The NFL, after fifteens years of denial and statistical irrelevancy, finally disbanded, sorry, reconstituted its concussion committee. A relentless year of exposure in the mainstream media and the cumulative result of a decade of research that contradicted the NFL findings finally resulted in this shamed response.
The key to understand is that Dr. Pellman was the New York Jets team physician. Like research doctors who own interests in drug companies, this creates a clear conflict of interest problem. Conflict of interest occurs when your self interest comes into direct conflict with your professional jugdment. Or it can guide or skew your judgment especially in grey areas of diagnosis and interpretation. The problem exists everywhere in-house professionals exist and professions have developed strong associations and standards to deal with the unyielding tensions that exists there. Having a doctor employed by a team to chair the committee to oversee injury studies fundamentally violates good professional practice. The point of the game here is that doctors stand as the front line defense of athletes against a world of pressures to compete until they are irremediably injured. Doctors' integrity and professional judgment are all that stand between safe lives and tortured lives for many players at all levels of athletics.
Let's look at the incentive pressures at each point of contact. Players face immense pressure to "play through the pain" and risk future loss of function against present gain. Professional players and college players have very short football careers. They believe they cannot afford to lose any time and must maximize their chance to play the game they love; gain exposure or gain salary. The NFl compounds this pressure with its free market attitude toward contracts and the way it cuts players quickly and mercilessly. The career is a one shot deal for players, short, hard, sometimes glorious, but this is it. Very few players are equiped for life after football. So they play on; they hide injuries; they play through pain to minimize the reasons coaches or managers have to replace them with someone healthy.
The players' agents, who should be their conservators, know the comet like careers of their players. They push for maximum gain up front for just that reason. But their incentives are to keep the player playing to minimize any chance of losing the percentage guarantee for them. In football especially short term gains trump long term gain because of the violence of the sport and much shorter career span. An agent sees himself protecting the player's long term welfare with big contracts against almost certain injury risks. This results in interests to push the player to stay on the field as long as possible since going off risks ending the career quickly.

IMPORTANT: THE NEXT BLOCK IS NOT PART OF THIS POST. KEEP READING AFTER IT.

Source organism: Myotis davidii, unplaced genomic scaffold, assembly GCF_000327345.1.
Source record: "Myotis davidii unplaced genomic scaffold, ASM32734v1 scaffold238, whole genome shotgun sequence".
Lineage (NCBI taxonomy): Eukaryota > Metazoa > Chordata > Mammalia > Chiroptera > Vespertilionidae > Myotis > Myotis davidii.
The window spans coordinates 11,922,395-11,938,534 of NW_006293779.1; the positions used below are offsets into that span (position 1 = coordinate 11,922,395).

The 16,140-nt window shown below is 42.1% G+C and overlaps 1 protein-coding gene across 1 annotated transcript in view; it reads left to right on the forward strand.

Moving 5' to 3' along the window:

In the warrior culture of toughness--nothing is tougher than football--all other sports pale in comparison to its physical demands and sublimaed violence, everyone knows they need each other. A few might want a player to stay out when injured to get their position, but most urge them on to play with pain; play through pain; play for loyalty and glory. They all know they could be gone tomorrow, but so do soliders in combat. You don't abandon the band of brothers in battle.
Players, agents, coaches, culture all drive players to assault the margins of safety. To play as long as you can hobble or think and not worry about what you will be like with early dementia, impaired judgment and compromised spines in your mid forties. Doctors stand between this. Doctors need science, data and protocols to support them and push back. The NFL and its team doctors subverted this for a decade.
Only the doctors stand between these forces and the welfare of the players. Only doctors stand as the stewards of a players' future. Too much of the medical world of football places doctors in dual roles of doctor and cheerleader. Teams bid out medical service to practices. Practices bid low or offer to be the team doctor for free in order to have the prestige of being a team doctor. Doctors paid by teams where their practice's status depends upon the team's largesse face serious stress upon their integrtiy. Many withstand it, but to sustain them, we need better economic models; better tranparency; better second opinions; limitations upon predictable demands that will be placed upn them to push someone back into the game too early.
No easy answers exist. In many ways the best model is to have university doctors who have tenure and research support doing most of the work. Most programs don't have that luxury. But the universities can help by building strong and evidence based sports medicine programs to educate doctors and provide professional networks to educate and support them. The economic model of bidding out or for free services should be abolished to eliminate the nexus between large economic gain and status. Mandatory second opinions required. Above all the medical profession needs strong and clear and evidence driven protocols to give the doctors the ground upon which to stand and protect players from management and from themselves.